Abstract: BACKGROUND: Those undergoing pelvic floor muscle training (PFMT) often experience difficulty in perception; therefore, an easier PFMT method should be devised. OBJECTIVE: To determine the effectiveness of combining PFMT with either vibration stimulation or visual feedback provided by a branded cushion (not a prototype) in increasing PFM muscle activity. Since PFM does not involve large joint movements, muscle activity was a suitable indicator. METHODS: Twenty healthy adults were included in this study. All participants performed PFMT under three conditions using a branded cushion: vibration stimulation, visual feedback, and a control. All three conditions…were provided separately. PFM activity of the midline of the perineum at two points was recorded as the root mean square measured using PFM electromyography, measured twice for each condition. Muscle activity ratio was obtained by calculating maximum voluntary contraction of PFM in pre- and post-PFMT conditions. RESULTS: PFM activity and muscle activity ratio were both significantly higher following PFMT under vibration stimulation and visual feedback conditions (p < 0.01, p < 0.01, respectively). CONCLUSIONS: PFMT accompanied by vibration stimulation or visual feedback could immediately raise PFM muscle activity. We believe this study contributes to improving PFMT efficiency by suggesting more suitable PFMT methods.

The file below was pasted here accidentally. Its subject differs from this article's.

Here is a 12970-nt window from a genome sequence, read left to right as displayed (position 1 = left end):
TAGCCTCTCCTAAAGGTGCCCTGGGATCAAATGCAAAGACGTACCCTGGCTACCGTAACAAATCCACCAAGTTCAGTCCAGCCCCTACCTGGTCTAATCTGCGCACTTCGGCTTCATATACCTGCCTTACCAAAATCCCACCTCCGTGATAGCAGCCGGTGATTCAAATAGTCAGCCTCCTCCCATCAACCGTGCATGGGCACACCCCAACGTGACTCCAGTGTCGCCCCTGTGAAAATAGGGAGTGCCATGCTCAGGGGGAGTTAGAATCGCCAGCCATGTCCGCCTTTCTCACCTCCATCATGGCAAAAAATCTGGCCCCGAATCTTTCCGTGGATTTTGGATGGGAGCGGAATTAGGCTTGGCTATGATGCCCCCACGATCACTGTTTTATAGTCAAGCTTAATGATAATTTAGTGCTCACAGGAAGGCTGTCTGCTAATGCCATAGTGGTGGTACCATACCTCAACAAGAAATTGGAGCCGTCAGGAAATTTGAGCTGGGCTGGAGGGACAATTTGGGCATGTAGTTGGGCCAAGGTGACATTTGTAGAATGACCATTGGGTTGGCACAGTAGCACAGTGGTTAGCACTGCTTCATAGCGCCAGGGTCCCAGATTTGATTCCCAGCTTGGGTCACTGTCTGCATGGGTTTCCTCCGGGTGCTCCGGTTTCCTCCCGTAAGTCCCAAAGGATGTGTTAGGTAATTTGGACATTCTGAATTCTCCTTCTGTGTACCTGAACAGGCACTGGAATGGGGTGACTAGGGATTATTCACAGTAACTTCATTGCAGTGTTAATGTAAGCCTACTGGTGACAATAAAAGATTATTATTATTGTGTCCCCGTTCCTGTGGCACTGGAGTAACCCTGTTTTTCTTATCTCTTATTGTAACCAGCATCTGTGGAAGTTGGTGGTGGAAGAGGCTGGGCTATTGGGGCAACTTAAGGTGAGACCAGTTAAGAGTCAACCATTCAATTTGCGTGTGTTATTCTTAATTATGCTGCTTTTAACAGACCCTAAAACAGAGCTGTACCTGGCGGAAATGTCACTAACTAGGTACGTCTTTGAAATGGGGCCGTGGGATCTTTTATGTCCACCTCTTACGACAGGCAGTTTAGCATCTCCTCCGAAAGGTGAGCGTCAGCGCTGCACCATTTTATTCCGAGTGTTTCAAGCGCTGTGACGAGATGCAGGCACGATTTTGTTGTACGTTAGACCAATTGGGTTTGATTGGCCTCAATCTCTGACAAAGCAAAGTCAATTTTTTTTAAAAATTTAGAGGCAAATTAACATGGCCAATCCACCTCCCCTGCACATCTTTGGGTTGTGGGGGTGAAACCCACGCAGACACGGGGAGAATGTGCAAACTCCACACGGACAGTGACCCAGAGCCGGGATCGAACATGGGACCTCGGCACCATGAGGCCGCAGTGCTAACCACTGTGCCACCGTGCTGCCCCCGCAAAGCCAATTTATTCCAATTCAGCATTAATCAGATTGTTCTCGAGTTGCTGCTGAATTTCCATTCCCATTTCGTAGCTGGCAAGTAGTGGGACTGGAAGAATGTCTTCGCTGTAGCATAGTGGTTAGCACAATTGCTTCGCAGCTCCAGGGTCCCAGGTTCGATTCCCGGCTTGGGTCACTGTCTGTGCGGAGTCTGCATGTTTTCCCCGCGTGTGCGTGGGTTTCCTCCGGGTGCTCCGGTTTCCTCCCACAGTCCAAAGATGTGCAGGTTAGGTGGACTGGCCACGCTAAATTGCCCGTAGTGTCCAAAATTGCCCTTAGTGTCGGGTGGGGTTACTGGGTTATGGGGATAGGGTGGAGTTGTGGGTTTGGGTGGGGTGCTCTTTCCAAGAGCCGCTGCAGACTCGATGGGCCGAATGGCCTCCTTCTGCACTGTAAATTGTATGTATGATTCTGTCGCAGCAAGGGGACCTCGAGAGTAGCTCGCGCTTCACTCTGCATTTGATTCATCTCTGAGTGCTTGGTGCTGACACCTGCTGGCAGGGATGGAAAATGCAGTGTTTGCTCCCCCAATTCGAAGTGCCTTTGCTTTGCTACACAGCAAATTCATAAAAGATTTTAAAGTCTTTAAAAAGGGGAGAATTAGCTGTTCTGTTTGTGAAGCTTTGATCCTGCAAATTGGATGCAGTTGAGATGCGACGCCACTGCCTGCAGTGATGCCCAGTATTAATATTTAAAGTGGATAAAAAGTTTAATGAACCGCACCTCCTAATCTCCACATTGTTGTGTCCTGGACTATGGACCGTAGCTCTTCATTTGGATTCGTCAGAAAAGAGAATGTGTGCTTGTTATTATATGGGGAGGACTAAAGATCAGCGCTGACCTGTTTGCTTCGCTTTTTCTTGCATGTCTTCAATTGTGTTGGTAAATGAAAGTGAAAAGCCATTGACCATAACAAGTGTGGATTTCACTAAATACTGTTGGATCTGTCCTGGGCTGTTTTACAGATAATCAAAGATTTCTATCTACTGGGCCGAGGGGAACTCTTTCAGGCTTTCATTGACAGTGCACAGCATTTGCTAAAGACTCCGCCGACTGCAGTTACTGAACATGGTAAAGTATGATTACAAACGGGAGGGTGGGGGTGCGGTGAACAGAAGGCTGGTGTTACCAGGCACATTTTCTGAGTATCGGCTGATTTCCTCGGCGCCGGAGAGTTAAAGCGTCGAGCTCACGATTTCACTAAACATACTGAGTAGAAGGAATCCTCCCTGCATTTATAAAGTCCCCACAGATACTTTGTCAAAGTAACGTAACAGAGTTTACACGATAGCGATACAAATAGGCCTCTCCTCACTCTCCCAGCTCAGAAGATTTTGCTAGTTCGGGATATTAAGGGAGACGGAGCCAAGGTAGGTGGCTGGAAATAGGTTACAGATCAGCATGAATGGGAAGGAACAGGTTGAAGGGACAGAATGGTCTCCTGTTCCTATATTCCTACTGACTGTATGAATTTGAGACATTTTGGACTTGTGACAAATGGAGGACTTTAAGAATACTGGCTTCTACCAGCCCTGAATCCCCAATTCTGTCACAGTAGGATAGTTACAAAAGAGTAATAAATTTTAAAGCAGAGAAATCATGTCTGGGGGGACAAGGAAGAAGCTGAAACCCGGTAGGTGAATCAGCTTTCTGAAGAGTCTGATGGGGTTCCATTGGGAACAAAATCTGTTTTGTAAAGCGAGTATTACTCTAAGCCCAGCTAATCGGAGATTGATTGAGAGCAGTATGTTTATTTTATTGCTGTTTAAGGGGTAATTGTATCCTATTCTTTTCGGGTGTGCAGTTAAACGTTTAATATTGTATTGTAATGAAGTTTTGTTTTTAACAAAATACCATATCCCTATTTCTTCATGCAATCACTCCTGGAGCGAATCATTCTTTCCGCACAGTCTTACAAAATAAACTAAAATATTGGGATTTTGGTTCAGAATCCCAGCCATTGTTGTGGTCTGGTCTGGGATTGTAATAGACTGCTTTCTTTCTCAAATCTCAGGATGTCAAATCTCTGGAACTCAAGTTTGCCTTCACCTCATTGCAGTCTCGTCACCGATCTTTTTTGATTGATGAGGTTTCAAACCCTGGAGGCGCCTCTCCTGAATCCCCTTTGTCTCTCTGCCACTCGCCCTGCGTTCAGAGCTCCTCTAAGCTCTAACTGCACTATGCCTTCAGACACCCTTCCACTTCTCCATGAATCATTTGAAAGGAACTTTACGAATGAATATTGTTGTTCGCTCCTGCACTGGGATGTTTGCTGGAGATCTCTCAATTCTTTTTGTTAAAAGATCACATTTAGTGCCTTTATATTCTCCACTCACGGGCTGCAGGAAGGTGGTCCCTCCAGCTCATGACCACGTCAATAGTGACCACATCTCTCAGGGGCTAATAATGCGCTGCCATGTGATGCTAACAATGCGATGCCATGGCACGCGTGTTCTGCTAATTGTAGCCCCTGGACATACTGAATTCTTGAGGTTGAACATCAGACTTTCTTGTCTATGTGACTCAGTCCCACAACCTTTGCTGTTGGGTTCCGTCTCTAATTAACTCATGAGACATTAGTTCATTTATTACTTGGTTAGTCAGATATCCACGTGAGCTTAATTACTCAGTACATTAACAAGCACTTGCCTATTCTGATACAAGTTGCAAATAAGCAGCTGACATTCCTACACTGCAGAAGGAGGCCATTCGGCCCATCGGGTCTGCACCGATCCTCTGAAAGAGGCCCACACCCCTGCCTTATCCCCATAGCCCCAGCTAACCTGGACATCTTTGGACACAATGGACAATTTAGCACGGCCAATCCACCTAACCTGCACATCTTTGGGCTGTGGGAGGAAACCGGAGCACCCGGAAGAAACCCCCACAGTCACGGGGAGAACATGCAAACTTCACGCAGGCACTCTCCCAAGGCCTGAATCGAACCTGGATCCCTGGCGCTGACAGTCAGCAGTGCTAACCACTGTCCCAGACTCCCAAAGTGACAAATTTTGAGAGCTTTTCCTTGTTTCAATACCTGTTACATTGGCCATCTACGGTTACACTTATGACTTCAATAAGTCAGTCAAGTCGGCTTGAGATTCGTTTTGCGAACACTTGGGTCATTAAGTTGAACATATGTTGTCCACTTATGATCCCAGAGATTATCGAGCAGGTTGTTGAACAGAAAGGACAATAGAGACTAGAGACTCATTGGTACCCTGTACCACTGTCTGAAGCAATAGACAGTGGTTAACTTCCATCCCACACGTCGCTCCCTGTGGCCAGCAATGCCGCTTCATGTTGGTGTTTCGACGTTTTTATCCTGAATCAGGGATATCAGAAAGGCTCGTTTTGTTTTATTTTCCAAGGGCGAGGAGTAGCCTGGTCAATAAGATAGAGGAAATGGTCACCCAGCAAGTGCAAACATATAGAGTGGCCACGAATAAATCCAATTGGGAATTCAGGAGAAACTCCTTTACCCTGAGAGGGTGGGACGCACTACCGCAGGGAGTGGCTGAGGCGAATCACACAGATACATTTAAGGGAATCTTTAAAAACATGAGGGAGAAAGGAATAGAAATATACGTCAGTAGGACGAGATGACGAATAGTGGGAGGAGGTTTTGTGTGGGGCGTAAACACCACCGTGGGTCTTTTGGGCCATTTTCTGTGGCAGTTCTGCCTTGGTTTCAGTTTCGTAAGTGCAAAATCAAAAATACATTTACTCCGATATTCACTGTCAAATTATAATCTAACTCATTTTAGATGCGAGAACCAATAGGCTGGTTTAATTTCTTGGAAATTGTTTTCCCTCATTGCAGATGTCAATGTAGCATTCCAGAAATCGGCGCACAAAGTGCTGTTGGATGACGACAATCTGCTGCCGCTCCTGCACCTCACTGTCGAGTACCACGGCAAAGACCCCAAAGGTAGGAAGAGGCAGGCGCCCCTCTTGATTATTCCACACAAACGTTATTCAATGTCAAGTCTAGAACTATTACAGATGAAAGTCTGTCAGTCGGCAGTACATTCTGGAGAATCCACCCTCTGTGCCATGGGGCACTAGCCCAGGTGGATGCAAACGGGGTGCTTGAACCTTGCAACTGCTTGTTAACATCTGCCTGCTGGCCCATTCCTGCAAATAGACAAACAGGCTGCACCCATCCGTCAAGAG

Abstract: BACKGROUND: An advantage that deadlift (DL) has over back squat (BSQ) is that the latter requires additional equipment (i.e., squat rack). Accordingly, if DL can lead to positive effects on jumping, acceleration, and change of direction, DL could present as a more practical training exercise than that of BSQ. OBJECTIVE: This study aimed to compare the effects of DL and BSQ on jumping, acceleration, and change of direction. METHODS: Twenty-three men (12 in the DL group [age: 20.3 ± 1.4 years old, height: 169.6 ± 6.7 cm, body weight:…65.7 ± 11.2 kg] and 11 in the BSQ group [age: 20.2 ± 1.9 years old, height: 171.5 ± 4.8 cm, body weight: 70.1 ± 6.8 kg]) participated in this study. The participants performed five repetitions maximum (RM) of DL and BSQ, and the isokinetic strength of hip joint extension, muscle thickness of the gluteus maximus and hamstrings, countermovement jump (CMJ) height, 10 m sprint time, and T-test results were measured. The 1RM was estimated using the 5RM and normalized to body weight (BW). Both groups performed supervised DL and BSQ training for eight sessions. RESULTS: There were significant improvements on 1RM DL/BW (p < 0.01), 1RM BSQ/BW (p < 0.01), and 10 m sprint (p < 0.01) in the two groups. The effect sizes ( d ) of the DL and BSQ groups were 2.01 and 1.04 for 1RM DL/BW, 1.08 and 2.08 for 1RM BSQ/BW, 0.35 and 0.11 for CMJ height, and - 0.94 and - 0.54 for 10 m sprint, respectively. CONCLUSIONS: DL training might improve jumping and acceleration compared to those of BSQ training.
Keywords: Strength training, maximum strength, deadlift, back squat